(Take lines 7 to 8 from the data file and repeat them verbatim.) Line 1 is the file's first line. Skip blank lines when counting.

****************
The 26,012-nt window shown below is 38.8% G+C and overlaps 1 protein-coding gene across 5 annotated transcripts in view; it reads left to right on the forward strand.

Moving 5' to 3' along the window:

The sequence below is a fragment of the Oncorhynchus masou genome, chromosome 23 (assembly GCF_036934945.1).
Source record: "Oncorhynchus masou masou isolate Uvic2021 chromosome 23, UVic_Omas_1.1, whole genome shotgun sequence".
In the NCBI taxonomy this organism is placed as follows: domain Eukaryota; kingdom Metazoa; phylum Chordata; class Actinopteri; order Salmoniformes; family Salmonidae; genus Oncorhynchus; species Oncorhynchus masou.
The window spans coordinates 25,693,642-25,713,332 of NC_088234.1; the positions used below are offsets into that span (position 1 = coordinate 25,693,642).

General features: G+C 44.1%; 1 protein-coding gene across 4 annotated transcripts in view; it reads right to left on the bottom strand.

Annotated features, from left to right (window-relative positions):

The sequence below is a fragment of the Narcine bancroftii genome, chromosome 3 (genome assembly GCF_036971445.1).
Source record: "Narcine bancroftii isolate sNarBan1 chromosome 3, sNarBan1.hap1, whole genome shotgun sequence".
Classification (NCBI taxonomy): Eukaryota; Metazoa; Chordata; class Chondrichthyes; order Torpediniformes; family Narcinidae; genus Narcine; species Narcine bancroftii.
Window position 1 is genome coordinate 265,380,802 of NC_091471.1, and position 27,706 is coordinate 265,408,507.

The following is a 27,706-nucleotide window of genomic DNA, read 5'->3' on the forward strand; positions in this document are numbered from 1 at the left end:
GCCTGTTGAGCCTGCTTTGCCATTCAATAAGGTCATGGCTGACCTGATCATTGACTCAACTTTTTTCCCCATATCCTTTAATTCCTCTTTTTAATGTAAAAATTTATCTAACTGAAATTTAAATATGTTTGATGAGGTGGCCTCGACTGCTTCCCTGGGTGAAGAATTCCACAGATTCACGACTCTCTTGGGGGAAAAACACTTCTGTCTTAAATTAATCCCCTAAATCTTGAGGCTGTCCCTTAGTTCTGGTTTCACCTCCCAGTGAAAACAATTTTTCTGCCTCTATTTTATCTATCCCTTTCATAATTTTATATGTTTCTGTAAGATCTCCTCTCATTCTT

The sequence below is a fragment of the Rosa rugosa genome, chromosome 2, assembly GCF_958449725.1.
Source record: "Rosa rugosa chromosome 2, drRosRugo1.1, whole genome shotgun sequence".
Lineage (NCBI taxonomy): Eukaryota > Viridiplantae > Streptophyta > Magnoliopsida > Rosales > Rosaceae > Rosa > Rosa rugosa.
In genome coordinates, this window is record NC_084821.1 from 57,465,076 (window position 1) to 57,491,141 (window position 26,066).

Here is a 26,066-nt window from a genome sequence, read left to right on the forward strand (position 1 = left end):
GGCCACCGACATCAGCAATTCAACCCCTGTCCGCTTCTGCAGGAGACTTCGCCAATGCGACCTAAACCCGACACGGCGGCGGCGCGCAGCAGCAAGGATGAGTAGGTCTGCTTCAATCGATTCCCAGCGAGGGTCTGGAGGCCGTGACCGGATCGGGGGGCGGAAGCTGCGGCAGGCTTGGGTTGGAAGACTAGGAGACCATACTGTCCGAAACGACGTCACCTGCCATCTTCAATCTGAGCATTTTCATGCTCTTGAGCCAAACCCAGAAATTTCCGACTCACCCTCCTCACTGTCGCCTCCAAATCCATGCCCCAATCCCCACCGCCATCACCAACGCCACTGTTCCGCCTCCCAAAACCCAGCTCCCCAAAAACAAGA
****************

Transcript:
General features: G+C 44.1%; 1 protein-coding gene across 4 annotated transcripts in view; it reads right to left on the bottom strand.

Annotated features, from left to right (window-relative positions):